The dress is embroidered with geometric patterns, outlined in gold or silver cords on the chest and sides of the dress. One feature that makes the malak dress special is its fabric, which is hand woven silk and linen, made in Bethlehem, and comes in stripes of black, red, green and orange. The different pieces of fabric are connected with the manajel stitch in silk thread of many colors.
It was customary to be married in this dress, not only in Bethlehem, but in many Palestinian villages. Women also saved one of their malak costumes to be buried in. As a result, many of the finest dresses have been lost. In the second half of the 20th century, production of this style declined, to the point that at present, it is hard to find a woman in Bethlehem who wears the malak dress.
Khaddameh vs. Malak dress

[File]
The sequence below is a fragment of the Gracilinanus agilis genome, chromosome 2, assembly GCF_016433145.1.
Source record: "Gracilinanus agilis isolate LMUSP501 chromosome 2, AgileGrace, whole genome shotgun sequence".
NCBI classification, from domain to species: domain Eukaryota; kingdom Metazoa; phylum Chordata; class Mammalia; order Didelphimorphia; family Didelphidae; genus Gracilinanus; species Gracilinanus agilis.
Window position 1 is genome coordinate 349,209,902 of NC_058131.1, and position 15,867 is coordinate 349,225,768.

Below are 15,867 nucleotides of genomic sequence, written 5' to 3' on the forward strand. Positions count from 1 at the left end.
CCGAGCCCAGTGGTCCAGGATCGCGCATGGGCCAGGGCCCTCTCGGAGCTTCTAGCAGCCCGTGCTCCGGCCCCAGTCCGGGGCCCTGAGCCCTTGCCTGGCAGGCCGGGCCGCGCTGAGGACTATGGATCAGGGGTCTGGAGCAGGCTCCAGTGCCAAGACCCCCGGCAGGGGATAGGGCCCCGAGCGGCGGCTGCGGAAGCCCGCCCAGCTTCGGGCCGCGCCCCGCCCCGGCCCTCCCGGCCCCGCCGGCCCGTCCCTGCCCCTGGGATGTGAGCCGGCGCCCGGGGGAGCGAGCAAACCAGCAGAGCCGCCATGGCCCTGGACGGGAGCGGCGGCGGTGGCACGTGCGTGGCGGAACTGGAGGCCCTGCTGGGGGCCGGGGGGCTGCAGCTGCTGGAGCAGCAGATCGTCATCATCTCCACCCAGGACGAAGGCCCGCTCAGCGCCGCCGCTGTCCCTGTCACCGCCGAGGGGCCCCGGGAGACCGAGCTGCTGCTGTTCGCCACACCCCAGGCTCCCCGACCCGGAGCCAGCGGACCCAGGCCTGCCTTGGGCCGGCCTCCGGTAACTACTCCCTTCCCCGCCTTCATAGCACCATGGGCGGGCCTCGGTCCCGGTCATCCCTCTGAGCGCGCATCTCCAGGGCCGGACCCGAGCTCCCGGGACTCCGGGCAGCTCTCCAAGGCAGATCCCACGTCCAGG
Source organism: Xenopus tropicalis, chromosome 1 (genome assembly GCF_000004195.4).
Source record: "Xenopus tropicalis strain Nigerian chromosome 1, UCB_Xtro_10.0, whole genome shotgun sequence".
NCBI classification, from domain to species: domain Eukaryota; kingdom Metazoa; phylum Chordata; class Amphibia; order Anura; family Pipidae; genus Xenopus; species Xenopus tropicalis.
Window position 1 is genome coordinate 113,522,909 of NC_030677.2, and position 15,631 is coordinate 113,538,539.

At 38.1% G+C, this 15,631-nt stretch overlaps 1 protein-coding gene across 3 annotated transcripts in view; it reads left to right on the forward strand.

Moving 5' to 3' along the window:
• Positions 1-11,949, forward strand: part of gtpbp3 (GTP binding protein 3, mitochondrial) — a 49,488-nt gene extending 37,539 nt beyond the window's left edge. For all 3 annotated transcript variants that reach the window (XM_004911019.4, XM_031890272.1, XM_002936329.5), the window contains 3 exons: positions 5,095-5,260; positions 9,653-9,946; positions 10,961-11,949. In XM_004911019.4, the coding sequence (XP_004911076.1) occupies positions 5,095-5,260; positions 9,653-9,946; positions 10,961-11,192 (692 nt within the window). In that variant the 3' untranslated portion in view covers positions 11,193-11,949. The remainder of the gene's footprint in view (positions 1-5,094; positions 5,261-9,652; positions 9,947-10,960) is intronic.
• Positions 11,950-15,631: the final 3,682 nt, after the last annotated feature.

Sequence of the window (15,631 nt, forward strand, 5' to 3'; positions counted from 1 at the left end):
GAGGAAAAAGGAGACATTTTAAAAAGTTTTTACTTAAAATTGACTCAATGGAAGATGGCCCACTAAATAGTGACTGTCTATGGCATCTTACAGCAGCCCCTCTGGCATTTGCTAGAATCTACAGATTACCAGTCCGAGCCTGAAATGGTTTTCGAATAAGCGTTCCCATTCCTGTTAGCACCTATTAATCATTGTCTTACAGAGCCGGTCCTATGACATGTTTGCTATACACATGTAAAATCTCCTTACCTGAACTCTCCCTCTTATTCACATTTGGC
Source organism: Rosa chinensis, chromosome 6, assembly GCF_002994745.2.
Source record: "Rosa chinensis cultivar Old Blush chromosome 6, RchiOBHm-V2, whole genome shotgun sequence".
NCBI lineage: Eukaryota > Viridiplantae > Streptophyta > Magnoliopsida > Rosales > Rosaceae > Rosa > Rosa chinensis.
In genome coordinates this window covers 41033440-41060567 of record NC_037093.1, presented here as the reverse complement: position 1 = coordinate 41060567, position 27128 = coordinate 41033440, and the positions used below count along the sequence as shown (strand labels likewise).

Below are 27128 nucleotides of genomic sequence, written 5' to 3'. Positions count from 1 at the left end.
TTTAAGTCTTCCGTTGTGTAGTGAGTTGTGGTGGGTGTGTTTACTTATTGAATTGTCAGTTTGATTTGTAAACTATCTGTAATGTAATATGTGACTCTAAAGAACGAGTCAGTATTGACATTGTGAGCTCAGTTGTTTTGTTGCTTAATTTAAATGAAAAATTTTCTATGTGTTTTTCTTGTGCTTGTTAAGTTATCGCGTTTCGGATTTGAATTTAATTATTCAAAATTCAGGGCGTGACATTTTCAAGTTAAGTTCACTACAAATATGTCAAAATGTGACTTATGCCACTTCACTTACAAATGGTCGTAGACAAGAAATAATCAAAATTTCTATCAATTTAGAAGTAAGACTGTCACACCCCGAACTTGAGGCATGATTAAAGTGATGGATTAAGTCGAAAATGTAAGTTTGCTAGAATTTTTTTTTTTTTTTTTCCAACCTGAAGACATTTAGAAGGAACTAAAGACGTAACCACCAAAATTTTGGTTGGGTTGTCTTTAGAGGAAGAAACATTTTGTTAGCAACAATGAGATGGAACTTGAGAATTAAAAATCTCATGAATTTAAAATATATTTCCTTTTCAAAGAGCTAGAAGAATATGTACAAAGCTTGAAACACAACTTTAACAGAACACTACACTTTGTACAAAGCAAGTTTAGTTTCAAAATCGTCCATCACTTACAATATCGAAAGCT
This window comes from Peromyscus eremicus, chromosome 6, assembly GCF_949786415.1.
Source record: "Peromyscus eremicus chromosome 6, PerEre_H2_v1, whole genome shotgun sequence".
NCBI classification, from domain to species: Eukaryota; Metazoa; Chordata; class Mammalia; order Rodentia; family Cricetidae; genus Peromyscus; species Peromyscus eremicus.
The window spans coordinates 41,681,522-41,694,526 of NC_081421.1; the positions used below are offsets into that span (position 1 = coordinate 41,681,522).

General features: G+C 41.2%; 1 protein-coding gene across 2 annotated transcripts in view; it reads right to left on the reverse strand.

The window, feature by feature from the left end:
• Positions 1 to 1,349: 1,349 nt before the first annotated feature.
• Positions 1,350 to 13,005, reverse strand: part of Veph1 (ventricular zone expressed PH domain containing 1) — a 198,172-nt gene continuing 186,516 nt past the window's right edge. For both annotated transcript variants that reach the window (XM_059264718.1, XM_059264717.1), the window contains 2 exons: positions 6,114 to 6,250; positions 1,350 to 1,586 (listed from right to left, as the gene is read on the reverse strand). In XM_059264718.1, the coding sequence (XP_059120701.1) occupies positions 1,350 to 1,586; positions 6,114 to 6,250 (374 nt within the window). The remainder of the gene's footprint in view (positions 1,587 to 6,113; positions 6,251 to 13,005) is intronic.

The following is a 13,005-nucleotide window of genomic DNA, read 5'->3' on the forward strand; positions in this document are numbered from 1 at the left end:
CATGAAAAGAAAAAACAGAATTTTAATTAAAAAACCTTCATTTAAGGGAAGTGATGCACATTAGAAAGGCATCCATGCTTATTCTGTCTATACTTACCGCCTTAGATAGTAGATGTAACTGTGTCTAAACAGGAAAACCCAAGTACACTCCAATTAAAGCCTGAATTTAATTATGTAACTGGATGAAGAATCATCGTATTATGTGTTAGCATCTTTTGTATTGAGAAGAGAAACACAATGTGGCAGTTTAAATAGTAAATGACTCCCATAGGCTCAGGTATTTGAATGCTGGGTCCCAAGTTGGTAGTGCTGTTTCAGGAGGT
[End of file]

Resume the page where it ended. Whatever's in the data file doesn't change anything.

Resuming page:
While the malak is made of silk and linen striped fabric specific to Bethlehem, the khaddameh uses plain linen without stripes. Similarly, the malak is embroidered on the chest panel and sides with an ornate couching stitch, while the khaddemeh’s chest panel is embroidered with the simpler and less costly cross stitch. The sleeves of this dress are done in the kumm ‘irdan style in which the sleeves are long, pointed, and triangular. The wearer of this dress would tie the two sleeves behind her back while working to make movement easier. Khaddama means service in Arabic, and this dress is for everyday service.
In Nablus and Tulkarim, which are part of the lower Galilee, women wore festive dresses with green and red stripes, called "Heaven and Hell." The dress has little embroidery and large pointed sleeves.
There were other Galilee festive costumes, known as Jellaye, which were open in front with delicate and colorful silk patchwork on the front and back of the dress. These were mostly found in upper Galilee.
The dresses were originally made of hand woven, indigo-dyed fabric, although in the 1920s this changed to machine-woven cotton bought in Bir Saba’ or Gaza. At the bottom of the dress is a 5-centimeter band of running stitch done in blue thread, to protect the hem from wear and tear.